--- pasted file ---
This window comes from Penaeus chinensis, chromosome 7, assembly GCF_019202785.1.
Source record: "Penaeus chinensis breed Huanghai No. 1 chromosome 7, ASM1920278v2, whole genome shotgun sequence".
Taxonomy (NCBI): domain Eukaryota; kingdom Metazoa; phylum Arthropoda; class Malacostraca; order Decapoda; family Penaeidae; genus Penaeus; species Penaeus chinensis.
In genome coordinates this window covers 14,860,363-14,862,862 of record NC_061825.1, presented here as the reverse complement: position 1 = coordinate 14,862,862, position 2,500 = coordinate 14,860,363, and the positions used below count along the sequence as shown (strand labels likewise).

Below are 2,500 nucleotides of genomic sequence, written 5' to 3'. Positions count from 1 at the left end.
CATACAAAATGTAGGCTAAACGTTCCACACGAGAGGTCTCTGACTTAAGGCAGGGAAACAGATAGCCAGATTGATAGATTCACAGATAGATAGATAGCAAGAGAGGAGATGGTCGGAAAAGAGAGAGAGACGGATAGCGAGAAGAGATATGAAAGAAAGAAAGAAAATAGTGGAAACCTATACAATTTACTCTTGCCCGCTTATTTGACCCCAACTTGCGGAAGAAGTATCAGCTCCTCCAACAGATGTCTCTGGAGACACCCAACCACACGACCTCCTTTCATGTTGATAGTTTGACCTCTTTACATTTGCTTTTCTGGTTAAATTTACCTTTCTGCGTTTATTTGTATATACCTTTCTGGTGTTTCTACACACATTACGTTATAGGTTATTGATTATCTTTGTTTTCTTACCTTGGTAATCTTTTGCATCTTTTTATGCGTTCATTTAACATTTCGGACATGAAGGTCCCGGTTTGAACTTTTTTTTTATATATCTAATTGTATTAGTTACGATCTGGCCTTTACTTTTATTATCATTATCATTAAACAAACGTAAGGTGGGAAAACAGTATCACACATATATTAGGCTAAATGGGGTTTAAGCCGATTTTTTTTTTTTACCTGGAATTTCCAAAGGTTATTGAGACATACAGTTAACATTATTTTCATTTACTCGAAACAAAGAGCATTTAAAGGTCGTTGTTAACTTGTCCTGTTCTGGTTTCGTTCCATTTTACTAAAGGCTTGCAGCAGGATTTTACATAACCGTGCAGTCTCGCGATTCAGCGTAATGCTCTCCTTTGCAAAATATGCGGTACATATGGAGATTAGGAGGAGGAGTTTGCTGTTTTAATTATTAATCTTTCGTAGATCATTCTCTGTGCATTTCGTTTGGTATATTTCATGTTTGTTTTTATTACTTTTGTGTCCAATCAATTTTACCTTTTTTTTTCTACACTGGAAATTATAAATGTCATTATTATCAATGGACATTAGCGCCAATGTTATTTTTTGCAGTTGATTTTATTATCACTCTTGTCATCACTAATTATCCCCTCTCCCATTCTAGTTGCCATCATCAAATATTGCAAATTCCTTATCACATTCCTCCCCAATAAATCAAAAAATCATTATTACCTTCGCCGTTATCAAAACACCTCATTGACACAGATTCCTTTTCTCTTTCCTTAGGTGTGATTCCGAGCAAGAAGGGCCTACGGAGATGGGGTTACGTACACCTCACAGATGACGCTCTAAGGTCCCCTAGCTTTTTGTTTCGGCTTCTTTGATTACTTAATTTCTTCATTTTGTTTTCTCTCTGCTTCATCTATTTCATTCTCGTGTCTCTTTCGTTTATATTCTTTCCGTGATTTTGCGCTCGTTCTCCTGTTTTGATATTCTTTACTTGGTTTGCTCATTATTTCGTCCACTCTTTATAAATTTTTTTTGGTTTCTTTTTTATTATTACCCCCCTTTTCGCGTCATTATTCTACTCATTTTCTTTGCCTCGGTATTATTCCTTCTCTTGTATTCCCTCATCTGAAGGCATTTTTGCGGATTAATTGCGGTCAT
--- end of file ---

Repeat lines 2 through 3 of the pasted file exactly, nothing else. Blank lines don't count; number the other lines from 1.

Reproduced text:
Source record: "Penaeus chinensis breed Huanghai No. 1 chromosome 7, ASM1920278v2, whole genome shotgun sequence".
Taxonomy (NCBI): domain Eukaryota; kingdom Metazoa; phylum Arthropoda; class Malacostraca; order Decapoda; family Penaeidae; genus Penaeus; species Penaeus chinensis.